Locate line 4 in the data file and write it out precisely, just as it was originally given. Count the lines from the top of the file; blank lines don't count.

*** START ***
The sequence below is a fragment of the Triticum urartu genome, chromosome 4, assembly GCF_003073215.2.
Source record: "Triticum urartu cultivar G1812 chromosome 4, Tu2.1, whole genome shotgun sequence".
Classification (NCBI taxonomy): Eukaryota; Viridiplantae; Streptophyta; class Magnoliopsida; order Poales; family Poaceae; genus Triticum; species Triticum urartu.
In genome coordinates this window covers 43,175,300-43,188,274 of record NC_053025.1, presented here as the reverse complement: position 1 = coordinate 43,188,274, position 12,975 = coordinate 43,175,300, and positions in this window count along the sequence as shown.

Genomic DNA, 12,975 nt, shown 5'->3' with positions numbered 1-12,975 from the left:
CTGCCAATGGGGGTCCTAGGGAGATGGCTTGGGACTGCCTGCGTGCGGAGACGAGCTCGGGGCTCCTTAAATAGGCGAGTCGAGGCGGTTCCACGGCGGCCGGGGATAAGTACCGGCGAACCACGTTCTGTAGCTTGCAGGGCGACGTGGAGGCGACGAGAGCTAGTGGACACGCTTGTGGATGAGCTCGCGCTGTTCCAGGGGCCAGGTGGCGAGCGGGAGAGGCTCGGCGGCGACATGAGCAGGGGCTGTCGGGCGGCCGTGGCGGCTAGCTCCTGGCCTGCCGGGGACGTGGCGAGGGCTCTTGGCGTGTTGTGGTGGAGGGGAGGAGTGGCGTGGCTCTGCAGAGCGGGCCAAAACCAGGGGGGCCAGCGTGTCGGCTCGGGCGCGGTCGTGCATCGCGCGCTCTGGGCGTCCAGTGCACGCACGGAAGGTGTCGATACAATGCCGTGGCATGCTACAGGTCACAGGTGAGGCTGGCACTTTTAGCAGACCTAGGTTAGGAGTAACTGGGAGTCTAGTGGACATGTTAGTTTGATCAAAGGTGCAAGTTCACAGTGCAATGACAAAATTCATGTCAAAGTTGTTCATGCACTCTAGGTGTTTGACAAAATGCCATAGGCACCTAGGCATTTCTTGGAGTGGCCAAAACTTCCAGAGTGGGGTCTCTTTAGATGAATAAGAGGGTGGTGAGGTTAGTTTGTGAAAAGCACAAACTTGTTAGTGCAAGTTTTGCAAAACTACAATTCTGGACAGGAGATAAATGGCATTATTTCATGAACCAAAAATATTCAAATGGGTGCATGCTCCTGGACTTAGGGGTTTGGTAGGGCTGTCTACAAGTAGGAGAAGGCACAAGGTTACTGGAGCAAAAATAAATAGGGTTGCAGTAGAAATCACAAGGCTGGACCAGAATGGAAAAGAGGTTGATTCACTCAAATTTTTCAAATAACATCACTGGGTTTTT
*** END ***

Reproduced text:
In genome coordinates this window covers 43,175,300-43,188,274 of record NC_053025.1, presented here as the reverse complement: position 1 = coordinate 43,188,274, position 12,975 = coordinate 43,175,300, and positions in this window count along the sequence as shown.